Jury Tells Microsoft To Pay $1.5 Billion To Alcatel-Lucent Over MP3 Patents

from the mp3-tech-to-get-more-expensive dept

Jury trials over patent disputes quite often turn out in favor of the patent holder, so it's no surprise to see that a jury in San Diego hasn't just sided with Alcatel-Lucent in its patent dispute with Microsoft, but also has ordered that Microsoft pay $1.5 billion for supposedly violating patents having to do with MP3 technology. The details of the case are a little bit complex. Back in the late 80s, AT&T's Bell Labs teamed up with the Fraunhofer Institute to develop the MP3 standard. Fraunhofer ended up with a bunch of patents, and most companies that make use of MP3 technology pay Fraunhofer for the privilege. However, AT&T's Bell Labs claimed some patents related to the standard as well. Microsoft, however, claims the company had a patent reissued and backdated to make it look like it came before the Fraunhofer patents and that the two patents in question are invalid. Of course, since then, Bell Labs was spun off to become Lucent, which later merged with Alcatel. Somewhere along the line, Lucent's management realized how much money people were making off these patent things, and decided to make a big splash demanding that everyone using MP3 technology shouldn't just be paying Fraunhofer, but Lucent as well. Lucent went after Microsoft, but if it wins this suit (and the subsequent appeals), you can bet that just about everyone else who uses MP3 technology will be subject to similar claims as well -- perhaps making MP3 technology a lot more expensive. About the only good thing in the ruling is that the award of $1.5 billion is that it's less than the $4.6 billion Alcatel-Lucent has mentioned in the past. Microsoft will obviously appeal, and it will take some time to get this all sorted out -- but it seems like MP3 technology may be getting a bit more expensive thanks to patents. In the meantime, if all of this sounds familiar, perhaps that's because it mirrors the situation with JPEG patents, where companies suddenly showed up well after the standard was popular to claim patent rights.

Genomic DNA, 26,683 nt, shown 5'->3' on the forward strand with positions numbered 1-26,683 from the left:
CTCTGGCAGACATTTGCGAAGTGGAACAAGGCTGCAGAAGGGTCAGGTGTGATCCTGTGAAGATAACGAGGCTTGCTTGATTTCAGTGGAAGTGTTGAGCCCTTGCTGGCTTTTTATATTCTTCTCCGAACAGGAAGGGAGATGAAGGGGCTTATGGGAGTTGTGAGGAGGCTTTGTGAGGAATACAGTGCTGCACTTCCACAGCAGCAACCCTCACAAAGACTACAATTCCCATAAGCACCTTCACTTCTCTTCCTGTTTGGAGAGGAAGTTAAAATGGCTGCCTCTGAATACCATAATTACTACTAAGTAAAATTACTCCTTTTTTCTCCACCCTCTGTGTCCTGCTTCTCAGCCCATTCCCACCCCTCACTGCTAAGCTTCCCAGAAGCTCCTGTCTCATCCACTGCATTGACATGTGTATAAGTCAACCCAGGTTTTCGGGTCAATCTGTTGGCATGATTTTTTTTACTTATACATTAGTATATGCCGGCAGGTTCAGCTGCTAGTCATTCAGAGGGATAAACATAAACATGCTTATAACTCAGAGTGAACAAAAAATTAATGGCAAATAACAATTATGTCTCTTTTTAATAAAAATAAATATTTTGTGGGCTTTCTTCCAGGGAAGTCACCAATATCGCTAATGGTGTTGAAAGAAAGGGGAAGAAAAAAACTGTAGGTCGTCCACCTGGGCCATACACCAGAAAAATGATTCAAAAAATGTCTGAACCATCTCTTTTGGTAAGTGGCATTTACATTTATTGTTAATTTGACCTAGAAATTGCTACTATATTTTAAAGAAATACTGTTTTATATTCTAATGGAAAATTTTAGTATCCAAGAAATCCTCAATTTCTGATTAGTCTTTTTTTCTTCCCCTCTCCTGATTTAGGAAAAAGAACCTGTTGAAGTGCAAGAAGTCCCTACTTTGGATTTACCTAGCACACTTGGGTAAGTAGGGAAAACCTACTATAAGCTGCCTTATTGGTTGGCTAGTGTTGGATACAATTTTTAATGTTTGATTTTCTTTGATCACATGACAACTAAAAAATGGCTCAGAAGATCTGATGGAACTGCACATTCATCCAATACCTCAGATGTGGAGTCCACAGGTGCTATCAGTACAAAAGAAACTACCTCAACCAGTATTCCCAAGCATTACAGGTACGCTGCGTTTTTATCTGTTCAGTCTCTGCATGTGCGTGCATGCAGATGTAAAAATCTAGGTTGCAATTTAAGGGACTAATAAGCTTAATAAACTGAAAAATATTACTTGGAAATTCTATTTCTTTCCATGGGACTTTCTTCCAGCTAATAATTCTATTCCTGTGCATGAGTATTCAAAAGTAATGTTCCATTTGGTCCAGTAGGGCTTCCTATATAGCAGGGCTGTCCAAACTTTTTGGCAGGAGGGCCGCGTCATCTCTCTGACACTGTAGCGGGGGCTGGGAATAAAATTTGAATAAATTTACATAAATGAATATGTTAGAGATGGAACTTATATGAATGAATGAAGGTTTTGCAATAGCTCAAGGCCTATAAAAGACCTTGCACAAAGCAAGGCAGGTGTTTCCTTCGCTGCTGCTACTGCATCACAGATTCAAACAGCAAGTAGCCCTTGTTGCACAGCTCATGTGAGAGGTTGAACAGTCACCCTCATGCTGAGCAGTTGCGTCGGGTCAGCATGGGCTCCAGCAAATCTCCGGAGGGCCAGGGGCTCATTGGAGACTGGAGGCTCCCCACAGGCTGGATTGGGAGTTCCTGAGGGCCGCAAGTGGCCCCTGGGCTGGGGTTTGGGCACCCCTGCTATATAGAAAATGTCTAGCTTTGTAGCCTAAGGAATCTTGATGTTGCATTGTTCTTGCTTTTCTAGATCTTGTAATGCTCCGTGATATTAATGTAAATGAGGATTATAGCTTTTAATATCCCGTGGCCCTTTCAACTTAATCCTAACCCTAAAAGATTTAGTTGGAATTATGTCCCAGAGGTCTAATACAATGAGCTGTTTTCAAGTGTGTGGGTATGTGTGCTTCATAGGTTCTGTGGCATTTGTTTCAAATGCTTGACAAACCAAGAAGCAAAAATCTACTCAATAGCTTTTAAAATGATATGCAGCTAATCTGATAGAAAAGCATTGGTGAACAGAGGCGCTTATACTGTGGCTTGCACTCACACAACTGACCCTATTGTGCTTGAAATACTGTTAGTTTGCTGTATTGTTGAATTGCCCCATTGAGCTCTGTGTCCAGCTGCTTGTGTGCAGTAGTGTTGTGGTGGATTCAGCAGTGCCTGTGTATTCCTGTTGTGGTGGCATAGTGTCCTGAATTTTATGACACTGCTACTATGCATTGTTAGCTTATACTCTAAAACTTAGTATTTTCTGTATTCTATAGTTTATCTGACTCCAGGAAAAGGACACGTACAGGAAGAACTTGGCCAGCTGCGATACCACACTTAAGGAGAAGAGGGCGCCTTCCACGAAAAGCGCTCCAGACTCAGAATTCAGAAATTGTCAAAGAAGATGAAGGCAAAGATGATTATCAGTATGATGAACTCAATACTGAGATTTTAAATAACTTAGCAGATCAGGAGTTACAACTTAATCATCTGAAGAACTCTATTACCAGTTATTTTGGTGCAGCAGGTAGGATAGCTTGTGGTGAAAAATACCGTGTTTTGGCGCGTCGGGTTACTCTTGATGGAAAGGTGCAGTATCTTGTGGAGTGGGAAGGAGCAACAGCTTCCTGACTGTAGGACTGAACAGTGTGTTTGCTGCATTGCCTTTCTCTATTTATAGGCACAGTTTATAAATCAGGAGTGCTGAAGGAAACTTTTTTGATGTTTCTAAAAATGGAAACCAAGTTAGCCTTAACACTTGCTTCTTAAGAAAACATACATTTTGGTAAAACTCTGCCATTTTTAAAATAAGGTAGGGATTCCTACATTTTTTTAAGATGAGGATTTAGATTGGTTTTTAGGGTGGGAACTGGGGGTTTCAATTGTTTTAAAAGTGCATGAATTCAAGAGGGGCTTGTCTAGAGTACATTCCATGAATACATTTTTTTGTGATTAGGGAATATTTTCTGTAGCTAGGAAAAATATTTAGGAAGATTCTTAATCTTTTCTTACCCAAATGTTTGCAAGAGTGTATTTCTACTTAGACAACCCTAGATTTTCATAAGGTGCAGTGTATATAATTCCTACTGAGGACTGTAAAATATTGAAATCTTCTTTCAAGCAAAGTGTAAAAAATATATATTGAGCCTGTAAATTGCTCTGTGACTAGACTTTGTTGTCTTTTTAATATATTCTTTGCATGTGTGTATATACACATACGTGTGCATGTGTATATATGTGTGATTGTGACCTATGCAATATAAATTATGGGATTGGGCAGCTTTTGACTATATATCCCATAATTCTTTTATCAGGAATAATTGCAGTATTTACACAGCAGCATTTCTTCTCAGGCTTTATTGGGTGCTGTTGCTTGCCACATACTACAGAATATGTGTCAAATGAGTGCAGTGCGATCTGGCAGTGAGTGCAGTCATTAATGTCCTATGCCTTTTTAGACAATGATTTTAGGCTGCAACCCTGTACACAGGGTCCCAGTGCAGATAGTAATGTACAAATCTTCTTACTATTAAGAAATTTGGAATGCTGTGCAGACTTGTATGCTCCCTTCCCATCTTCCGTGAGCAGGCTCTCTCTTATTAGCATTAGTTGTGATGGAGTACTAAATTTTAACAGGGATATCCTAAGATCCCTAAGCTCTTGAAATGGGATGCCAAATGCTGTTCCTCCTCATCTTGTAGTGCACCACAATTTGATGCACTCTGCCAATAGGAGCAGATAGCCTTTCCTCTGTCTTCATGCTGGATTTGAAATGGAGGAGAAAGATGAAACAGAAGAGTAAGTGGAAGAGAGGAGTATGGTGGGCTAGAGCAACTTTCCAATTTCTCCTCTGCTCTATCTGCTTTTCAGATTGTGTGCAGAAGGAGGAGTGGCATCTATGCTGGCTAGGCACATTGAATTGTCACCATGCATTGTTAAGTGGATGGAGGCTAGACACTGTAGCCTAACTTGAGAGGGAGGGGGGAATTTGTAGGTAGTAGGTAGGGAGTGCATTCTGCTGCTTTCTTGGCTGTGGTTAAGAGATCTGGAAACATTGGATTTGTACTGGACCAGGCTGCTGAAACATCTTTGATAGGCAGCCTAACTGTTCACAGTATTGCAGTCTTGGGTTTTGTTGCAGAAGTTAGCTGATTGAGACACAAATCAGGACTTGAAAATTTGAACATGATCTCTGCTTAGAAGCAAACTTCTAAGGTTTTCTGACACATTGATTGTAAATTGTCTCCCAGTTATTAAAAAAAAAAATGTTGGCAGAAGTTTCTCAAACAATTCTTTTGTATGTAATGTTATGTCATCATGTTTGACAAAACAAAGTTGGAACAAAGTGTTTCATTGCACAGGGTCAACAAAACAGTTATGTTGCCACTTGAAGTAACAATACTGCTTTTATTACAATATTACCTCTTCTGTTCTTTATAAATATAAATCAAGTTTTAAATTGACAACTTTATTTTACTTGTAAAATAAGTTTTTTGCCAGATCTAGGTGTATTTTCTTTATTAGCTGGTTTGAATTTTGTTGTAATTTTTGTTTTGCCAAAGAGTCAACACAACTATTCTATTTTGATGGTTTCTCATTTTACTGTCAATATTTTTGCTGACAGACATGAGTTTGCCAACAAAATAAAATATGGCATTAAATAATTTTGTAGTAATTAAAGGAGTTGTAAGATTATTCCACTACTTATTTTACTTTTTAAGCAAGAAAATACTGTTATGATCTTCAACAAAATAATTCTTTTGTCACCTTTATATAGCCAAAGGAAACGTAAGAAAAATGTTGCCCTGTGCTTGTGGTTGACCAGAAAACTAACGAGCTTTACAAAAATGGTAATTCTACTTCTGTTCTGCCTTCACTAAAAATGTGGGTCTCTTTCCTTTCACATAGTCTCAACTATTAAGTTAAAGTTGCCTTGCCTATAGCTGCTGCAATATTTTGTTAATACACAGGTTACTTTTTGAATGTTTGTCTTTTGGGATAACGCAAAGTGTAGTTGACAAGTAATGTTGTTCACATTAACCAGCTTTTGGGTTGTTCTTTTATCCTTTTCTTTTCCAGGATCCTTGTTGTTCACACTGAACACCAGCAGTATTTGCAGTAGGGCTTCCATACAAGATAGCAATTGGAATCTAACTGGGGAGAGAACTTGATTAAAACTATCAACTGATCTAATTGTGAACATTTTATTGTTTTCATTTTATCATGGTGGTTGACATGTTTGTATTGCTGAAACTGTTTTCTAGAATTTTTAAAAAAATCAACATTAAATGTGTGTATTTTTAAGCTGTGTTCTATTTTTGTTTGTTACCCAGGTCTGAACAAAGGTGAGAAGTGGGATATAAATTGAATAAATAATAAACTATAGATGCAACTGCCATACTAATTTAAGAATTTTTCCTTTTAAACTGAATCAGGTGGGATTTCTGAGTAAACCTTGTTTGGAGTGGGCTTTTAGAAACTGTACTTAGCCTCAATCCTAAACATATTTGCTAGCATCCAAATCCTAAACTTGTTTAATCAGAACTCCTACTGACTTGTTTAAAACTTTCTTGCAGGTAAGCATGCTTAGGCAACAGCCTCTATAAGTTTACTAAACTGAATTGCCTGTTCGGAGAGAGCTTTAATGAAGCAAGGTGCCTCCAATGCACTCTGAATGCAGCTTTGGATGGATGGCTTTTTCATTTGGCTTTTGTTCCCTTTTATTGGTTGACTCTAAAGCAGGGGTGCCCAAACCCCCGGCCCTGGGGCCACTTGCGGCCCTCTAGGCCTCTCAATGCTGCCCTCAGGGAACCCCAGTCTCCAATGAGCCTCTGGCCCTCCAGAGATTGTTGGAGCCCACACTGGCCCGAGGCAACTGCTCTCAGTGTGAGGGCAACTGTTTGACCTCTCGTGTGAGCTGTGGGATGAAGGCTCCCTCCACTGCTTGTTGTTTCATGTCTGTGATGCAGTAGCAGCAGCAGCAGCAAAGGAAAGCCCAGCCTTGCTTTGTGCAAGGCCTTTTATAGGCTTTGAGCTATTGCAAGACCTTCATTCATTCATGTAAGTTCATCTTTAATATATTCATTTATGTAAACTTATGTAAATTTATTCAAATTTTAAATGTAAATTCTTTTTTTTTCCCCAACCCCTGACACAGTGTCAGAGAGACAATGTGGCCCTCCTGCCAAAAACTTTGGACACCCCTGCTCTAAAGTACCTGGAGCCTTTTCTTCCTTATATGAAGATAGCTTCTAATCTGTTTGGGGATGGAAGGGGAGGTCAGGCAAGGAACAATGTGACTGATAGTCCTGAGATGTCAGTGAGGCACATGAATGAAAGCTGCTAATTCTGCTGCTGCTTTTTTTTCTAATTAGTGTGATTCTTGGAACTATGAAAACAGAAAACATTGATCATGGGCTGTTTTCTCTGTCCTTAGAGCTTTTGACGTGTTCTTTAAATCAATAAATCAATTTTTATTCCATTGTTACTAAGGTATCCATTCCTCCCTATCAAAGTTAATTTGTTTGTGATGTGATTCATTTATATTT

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  1. identicon
    Mattb, 23 Feb 2007 @ 8:13am

    Who they should sue

    Why didn't they sue Fraunhofer instead of everyone else? Fraunhofer is the one that claimed to own the patents, and companies paid Fraunhofer on the good faith that they owned what they were selling. This could be applied to anything you buy. Someone somewhere could claim they own the patent to something and require you to pay them extra instead of the company that sold it to you.

    Obviously they sued MS and the others because that is where the big bucks are. The patents could be perfectly legit (Bell Labs has develop a ton of critical stuff of the years) and once they found out the patents were being infringed on, they should go after the company that was using the patents to sell its technology (Fraunhofer).

    The only part that might cause some thinking is this scenario- you develop something wonderful. Someone steals it and starts to sell it for pennies on the dollar. Now who do you go after? The person who stole it only made a little. The person who bought should have paid a lot more (in your eyes).

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